MSc Thesis*

"Marine fish assemblage typologies for the Portuguese coast in the context of the European Marine Strategy Directive"

Summary

 

The proposed European Marine Strategy Directive (MSD) enforces the need for protection and conservation of the marine environment, having as the main objective the achievement of ‘good environmental status’ of the marine waters under jurisdiction of the Member States by 2021. In the MSD, fish are included as a biological element, thus constituting a new requirement for the assessment of marine waters that needs to be evaluated on the initial assessment to be presented by the fourth year after entry into force. These requirements urge the definition of marine fish assemblage typologies in order to permit the establishment of type-specific reference values that characterise a ‘good’ marine fish assemblage.
With the aim of establishing and characterising marine fish assemblages for the Portuguese continental shelf, from intertidal areas down to the 200m isobath, a large variety of available data from studies conducted in Portuguese waters was collected and species were assigned into ecological guilds of several categories. Using guild and species data independently, a detrended correspondence analysis identified depth and bottom type as the factors underlying the main distribution gradient and led to the establishment of six assemblage typologies.
A non-metric analysis of similarities (ANOSIM) tested the consistency of the defined typologies and a similarity percentage analysis (SIMPER) routine identified the species and guilds that characterise each typology. Furthermore, the effects of latitude and seasonality were tested using ANOSIM and SIMPER within each typology, revealing that the first mainly affects soft substrate assemblages 20 to 100 m deep and the latter is noticed only on deeper assemblages, within the same substrate.

The established typologies revealed distinct structural and functional characteristics, thus requiring the establishment of different reference values for quality assessment.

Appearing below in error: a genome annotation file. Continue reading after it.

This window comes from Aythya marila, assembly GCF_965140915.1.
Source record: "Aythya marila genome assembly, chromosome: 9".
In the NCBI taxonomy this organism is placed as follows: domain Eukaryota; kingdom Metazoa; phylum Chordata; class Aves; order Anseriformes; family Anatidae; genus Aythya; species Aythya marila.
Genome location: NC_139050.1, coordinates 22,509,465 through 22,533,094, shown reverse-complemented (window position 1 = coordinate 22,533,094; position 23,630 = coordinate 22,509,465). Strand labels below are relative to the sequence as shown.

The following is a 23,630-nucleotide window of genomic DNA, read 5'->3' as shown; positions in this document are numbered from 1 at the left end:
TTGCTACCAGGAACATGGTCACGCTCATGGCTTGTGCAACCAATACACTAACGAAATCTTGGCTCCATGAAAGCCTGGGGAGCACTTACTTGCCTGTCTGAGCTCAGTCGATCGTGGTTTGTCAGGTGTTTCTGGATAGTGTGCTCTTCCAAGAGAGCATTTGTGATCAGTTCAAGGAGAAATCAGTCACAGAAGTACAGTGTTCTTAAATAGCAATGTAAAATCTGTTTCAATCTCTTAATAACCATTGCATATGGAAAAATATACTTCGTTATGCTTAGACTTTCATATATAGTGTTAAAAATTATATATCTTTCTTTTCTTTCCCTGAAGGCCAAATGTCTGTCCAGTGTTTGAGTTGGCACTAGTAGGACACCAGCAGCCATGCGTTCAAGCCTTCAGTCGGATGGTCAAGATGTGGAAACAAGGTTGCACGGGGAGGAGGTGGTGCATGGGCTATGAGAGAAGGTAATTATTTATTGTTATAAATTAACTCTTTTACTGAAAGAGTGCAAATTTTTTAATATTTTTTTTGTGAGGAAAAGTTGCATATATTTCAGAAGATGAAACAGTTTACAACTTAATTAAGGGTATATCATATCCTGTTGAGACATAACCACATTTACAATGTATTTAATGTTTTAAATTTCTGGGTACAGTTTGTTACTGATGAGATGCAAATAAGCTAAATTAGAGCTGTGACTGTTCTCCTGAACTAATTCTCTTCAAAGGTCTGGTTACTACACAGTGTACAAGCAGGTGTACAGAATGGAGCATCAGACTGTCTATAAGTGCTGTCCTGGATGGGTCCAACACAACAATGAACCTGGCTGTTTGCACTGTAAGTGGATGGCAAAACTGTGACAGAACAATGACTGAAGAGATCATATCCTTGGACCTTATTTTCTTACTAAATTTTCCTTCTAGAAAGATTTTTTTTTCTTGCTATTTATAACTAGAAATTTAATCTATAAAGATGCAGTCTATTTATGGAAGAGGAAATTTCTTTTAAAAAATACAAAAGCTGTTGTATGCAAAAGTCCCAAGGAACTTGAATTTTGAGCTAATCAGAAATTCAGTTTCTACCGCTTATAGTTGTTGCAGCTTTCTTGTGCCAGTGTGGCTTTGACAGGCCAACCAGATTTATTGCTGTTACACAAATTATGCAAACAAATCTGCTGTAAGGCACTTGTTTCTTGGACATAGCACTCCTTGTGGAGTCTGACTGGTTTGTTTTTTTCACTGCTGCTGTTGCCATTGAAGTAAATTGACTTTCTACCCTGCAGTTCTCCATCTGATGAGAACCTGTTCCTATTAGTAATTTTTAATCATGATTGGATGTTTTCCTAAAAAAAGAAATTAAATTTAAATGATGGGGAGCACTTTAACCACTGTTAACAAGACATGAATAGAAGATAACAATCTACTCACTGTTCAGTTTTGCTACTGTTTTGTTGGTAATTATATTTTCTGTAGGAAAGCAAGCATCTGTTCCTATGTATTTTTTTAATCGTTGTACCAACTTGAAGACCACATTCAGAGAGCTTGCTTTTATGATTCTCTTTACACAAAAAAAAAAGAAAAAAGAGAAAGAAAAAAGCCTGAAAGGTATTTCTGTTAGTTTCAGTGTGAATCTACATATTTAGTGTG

PhD Thesis

"Dealing with uncertainty and heterogeneity in the assessment of structural and functional integrity in marine fish assemblages"

Summary

 

The increasing level of human pressure on marine ecosystems has led to higher awareness towards the need to understasnd the inter-connection of direct and indirect effects on communities and populations. Therefore, in the assessment of marine fish assemblages, there is an ongoing shift from monitoring the effect of fishing in exploited populations to analysing the effect of several impact sources on communities.

This thesis contributes to the new methodological requirements of functional integrity assessments in marine fish assemblages, using the Portuguese coast as a study area. The first study attempts to analyse the distribution and characterisation of fish assemblages in rocky reefs and soft substrate areas by relying only on published data. Although a rough characterisation is achieved, several negative aspects of these approaches were pinpointed and demostrated, namely information gaps, questionable data comparability and the lack of detail on fine-scale variation. The two studies that follow are aimed at understanding variability in temperate reefs. The first one focuses on quantifying topographic complexity, through the proposal of a new index that reflects the response of fish communities to topographic features, and the second one analyses the influence of this complexity on the power to detect changes in structural and functional fish-based metrics, with some guidelines regarding sampling efforts. The two final studies propose a framework for the definition of functionally homogeneous fish assemblage types, while taking into account background variability. In the first study, reef fish assemblages are classified into types that persist in the face of fine-scale among-transect variability, while in the second study, soft substrate fish assemblages of the continental shelf are classified into areas that retain their homogeneity in the face of inter-annual variation, as described by 5 years of monitoring data.

* 5 years later I would publish a paper using a very similar analysis, but pinpointing the problems of relying only on published data to define management units for environmental quality assessment. I suggest reading that paper instead of my MSc thesis, since it better reflects my current views on this subject.